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PERFORMANCE | 8 out of 10
New I-4 will have more power than the four-cylinder Toyota Camry
All models begin pushing into a more modern age with electric power steering
Ford's fitted the hybrid powertrain from the Escape Hybrid cute-ute to both the Fusion and the Mercury Milan
The first thing you need to know about the 2010 Ford Fusion hybrid is that it's the best mid-size hybrid sedan on the market
Car and Driver
The traditional mid-size sedan segment is definitely not known for its grin-inducing performance attributes, but the 2010 Ford Fusion isn't a traditional mid-size sedan. Instead, reviews read by TheCarConnection.com show that the newest Ford Fusion is actually engaging to drive—well, at least more so than its competitors.
The 2010 Ford Fusion offers a range of engines that vary in power and displacement according to trim level. ConsumerGuide says a "175-hp 2.5-liter four-cylinder replaces [the] 160-hp 2.3-liter 4-cylinder" on today's base model, while a "240-hp 3.0-liter V-6" is available on uplevel models. ConsumerGuide also notes that the Ford Fusion Sport has "a 263-hp 3.5-liter V-6," and the 2010 Ford Fusion Hybrid pairs "a 2.5-liter four-cylinder gas engine with an electric motor for 177 hp total."
Both engines win praise for their spirited performance, even the base four-cylinder. Autoblog claims, "for driving enthusiasts, the Fusion of choice might actually be the four-cylinder, six-speed manual version," since the lighter powertrain makes it the "lightest, least nose heavy" version of the Ford Fusion. The 2010 Ford Fusion Hybrid also takes significant strides in terms of hybrid performance, with Motor Trend remarking that it "can operate in all-electric mode at a cruising speed of up to 47 mph."
The available transmissions fare decently well in reviews read by TheCarConnection.com, but the automotive enthusiasts understandably pine for a manual on the higher-output engines. They will have to wait for another iteration of the Ford Fusion, however, since ConsumerGuide says that "V-6 versions [will] only have a six-speed automatic," while the base four-cylinder gets "a five-speed manual or six-speed automatic transmission" and the 2010 Ford Fusion Hybrid offers "a continuously variable automatic (CVT)." Autoblog does offer some consolation for enthusiasts, reporting that the V-6 offers "a manual select shift gate," and while they're "generally not a fan of these manual mode automatics," they do give the Ford Fusion points for getting "the orientation of the sequential shift gate in what [they] consider to be the correct position. Tap backwards for an up-shift and forwards for a down shift." As for the CVT on the hybrid, the Detroit News comments that it "provides smooth acceleration and helps with the car's extremely quiet ride."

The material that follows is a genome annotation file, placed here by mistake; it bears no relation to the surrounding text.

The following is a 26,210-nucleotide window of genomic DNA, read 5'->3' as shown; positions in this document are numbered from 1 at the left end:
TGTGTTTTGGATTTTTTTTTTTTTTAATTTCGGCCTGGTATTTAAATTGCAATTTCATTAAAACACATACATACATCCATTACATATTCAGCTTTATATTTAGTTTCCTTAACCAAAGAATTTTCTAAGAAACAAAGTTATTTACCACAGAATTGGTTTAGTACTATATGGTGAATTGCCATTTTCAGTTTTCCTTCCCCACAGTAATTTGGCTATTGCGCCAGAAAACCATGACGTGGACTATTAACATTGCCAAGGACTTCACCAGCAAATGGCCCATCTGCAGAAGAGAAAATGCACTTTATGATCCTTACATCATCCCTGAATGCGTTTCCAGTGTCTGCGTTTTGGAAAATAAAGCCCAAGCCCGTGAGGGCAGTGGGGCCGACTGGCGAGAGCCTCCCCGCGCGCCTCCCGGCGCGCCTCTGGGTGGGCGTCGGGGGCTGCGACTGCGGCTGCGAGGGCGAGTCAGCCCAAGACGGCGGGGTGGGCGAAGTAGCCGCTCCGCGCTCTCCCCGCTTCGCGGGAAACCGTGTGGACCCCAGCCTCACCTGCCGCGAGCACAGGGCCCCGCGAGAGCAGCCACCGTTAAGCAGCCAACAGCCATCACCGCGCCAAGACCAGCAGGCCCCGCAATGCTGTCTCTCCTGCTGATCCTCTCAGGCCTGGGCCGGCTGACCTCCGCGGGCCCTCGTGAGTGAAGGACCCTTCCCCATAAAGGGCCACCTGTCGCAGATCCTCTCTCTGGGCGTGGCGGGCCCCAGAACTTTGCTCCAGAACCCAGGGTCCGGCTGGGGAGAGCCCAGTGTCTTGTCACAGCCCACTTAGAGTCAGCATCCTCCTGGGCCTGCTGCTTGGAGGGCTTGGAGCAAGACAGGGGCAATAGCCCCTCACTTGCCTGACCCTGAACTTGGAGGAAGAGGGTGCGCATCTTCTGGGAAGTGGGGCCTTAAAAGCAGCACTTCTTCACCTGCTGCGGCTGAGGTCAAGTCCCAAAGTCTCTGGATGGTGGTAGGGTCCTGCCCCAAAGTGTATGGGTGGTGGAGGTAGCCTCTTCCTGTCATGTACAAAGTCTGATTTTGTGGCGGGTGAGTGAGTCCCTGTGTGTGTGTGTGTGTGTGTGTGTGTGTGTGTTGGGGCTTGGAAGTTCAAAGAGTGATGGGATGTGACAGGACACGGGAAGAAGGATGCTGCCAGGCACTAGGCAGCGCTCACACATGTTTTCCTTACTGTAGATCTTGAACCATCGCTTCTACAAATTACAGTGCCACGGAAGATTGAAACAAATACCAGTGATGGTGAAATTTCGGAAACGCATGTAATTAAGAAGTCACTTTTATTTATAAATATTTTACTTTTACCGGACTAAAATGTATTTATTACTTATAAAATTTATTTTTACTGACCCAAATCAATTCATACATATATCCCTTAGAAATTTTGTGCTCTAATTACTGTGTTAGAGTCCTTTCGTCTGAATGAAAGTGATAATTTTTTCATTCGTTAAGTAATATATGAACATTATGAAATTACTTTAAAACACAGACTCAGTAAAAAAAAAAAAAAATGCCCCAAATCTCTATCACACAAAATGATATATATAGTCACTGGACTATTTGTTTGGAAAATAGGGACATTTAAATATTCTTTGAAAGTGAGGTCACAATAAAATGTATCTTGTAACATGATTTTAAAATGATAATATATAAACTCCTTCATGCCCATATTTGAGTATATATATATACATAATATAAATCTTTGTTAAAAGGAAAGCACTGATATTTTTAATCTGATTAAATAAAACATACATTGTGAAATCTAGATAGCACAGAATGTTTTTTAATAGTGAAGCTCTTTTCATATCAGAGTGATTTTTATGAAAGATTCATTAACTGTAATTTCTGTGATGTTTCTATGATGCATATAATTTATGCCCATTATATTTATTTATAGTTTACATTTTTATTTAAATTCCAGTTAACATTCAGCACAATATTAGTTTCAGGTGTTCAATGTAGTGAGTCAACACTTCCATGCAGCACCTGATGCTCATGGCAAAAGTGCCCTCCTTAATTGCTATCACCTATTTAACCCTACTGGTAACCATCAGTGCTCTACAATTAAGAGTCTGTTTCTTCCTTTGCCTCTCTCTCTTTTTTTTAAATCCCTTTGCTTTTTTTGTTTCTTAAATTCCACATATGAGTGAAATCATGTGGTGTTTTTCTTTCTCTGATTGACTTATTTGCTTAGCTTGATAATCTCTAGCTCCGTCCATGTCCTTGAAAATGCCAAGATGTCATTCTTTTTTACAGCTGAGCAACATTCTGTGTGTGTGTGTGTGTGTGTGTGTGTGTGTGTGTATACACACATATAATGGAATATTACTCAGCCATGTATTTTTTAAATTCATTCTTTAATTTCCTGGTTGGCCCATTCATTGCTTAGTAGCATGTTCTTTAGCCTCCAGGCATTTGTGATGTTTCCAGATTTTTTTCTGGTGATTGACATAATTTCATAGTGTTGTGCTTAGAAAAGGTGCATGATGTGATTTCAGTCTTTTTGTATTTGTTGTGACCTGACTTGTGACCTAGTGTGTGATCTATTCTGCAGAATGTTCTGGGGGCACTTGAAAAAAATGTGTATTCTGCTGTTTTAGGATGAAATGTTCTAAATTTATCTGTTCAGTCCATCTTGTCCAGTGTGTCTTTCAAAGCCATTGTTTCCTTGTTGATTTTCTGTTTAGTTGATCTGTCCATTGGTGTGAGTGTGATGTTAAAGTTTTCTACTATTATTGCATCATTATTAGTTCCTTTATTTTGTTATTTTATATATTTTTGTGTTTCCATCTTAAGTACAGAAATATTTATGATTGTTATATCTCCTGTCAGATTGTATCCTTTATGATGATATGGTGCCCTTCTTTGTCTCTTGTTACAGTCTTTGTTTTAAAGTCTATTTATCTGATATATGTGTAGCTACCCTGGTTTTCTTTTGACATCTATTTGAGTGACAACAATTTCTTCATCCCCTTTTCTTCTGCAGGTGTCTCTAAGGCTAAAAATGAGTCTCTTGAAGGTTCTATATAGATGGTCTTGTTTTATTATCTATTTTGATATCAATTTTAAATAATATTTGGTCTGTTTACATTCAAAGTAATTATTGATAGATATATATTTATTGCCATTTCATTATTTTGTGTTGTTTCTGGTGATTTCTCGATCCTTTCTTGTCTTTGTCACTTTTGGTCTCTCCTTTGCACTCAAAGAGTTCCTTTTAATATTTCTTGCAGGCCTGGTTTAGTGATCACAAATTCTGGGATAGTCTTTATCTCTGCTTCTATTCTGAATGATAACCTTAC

Fuel economy for the 2010 Ford Fusion is much improved this year, according to Ford. While official EPA numbers aren't out yet, Jalopnik claims that the four-cylinder "gets at least five miles per gallon better fuel economy than the outgoing 2.3 liter," while the V-6 "gets a one to two MPG bump in economy."
The ride and handling aspects of the new Ford Fusion are better than most competitors, according to reviews read by TheCarConnection.com. Autoblog testers note that the Ford Fusion "still understeers at the limit as would be expected, but overall it was much better balanced" and significantly better than the Toyota Camry. The brakes work well, according to Automobile Magazine, which says that "the brakes simply stop the car without calling attention to themselves... unlike the hard-to-modulate brakes in some other hybrids." Automobile Magazine also reports that the new Ford Fusion features a "tighter turning circle," which is a welcome improvement for those who spend a lot of time navigating parking lots. Finally, Jalopnik reviewers find that "the suspension gets tweaks to improve ride and handling."
If you're looking for a sedan that’s a little more exciting to drive than the rest, consider the 2010 Ford Fusion.